Tarski described several conditions that a satisfactory definition of truth should meet.
OBJECT LANGUAGE AND METALANGUAGE
If the language under discussion (the object language) is L, then the definition should be given in another language known as the metalanguage, call it M. The metalanguage should contain a copy of the object language (so that anything one can say in L can be said in M too), and M should also be able to talk about the sentences of L and their syntax.
The definition of True should be ‘formally correct’. This means that it should be a sentence of the form
For all x, True(x) if and only if φ(x),
where True never occurs in φ;
or the definition should be provably equivalent to a sentence of this form. The equivalence must be provable using axioms of the metalanguage that don't contain True.
The definition should be ‘materially adequate’. This means that the objects satisfying φ should be exactly the objects that we would intuitively count as being true sentences of L, and that this fact should be provable from the axioms of the metalanguage.
Tarski used many sentences of M to express truth, namely all the sentences of the form
φ(s) if and only if ψ
whenever s is the name of a sentence S of L and ψ is the copy of S in the metalanguage. So the technical problem is to find a single formula φ that allows us to deduce all these sentences from the axioms of M; this formula φ will serve to give the explicit definition of True.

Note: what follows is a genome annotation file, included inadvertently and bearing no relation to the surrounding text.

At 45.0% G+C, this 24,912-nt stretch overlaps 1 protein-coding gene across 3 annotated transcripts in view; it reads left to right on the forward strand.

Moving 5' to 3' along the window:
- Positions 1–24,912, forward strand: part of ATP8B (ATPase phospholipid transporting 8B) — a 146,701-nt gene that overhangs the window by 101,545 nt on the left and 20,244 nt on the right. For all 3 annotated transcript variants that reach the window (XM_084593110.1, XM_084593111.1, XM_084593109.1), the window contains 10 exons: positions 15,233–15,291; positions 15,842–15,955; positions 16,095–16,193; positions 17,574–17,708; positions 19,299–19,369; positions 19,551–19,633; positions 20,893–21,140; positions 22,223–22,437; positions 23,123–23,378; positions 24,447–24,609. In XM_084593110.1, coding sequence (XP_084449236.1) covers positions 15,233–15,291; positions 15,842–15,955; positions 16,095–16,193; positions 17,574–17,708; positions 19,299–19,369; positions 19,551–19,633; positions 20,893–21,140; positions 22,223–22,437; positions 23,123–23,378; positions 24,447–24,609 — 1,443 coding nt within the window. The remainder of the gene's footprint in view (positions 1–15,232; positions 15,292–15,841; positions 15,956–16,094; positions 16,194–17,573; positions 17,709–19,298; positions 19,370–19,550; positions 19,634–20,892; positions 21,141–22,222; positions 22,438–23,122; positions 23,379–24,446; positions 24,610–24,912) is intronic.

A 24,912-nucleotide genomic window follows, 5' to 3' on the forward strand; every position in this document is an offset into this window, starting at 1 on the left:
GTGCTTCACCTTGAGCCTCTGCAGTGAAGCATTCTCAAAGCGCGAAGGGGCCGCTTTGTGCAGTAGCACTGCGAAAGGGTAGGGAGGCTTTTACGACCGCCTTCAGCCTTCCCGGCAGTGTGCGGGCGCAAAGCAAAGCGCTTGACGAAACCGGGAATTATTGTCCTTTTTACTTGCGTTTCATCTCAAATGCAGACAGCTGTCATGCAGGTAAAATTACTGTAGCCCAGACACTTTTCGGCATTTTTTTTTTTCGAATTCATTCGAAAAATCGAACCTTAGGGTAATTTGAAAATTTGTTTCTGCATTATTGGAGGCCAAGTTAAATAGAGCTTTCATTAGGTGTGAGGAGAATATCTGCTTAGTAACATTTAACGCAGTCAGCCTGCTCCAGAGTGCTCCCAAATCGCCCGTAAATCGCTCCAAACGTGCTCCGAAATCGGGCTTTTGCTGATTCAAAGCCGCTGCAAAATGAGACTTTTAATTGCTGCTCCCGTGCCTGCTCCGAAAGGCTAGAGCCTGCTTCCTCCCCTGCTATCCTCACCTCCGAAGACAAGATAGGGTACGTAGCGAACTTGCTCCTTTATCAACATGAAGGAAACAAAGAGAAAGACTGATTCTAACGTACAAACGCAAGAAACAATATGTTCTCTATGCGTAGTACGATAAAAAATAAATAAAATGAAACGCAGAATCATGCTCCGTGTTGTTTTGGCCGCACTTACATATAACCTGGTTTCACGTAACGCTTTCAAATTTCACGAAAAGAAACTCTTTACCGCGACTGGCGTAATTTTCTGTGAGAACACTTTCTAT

Tarski's own name for this criterion of material adequacy was Convention T. More generally his name for his approach to defining truth, using this criterion, was the semantic conception of truth.
(The Stanford Encyclopedia of Philosophy)
Semantic theory of truth
A semantic theory of truth is a theory of truth in the philosophy of language which holds that truth is a property of sentences.
The semantic conception of truth, which is related in different ways to both the correspondence and deflationary conceptions, is due to work published by Polish logician Alfred Tarski in the 1930s. Tarski, in "On the Concept of Truth in Formal Languages", attempted to formulate a new theory of truth in order to resolve the liar paradox. In the course of this he made several metamathematical discoveries, most notably Tarski's undefinability theorem using the same formal technique as Kurt Gödel used in his incompleteness theorems. Roughly, this states that a truth-predicate satisfying convention-T for the sentences of a given language cannot be defined within that language.
To formulate linguistic theories without semantic paradoxes like the liar paradox, it is generally necessary to distinguish the language that one is talking about (the object language) from the language that one is using to do the talking (the metalanguage). In the following, quoted text is use of the object language, while unquoted text is use of the metalanguage; a quoted sentence (such as "P") is always the metalanguage's name for a sentence, such that this name is simply the sentence P rendered in the object language. In this way, the metalanguage can be used to talk about the object language; Tarski demanded that the object language be contained in the metalanguage.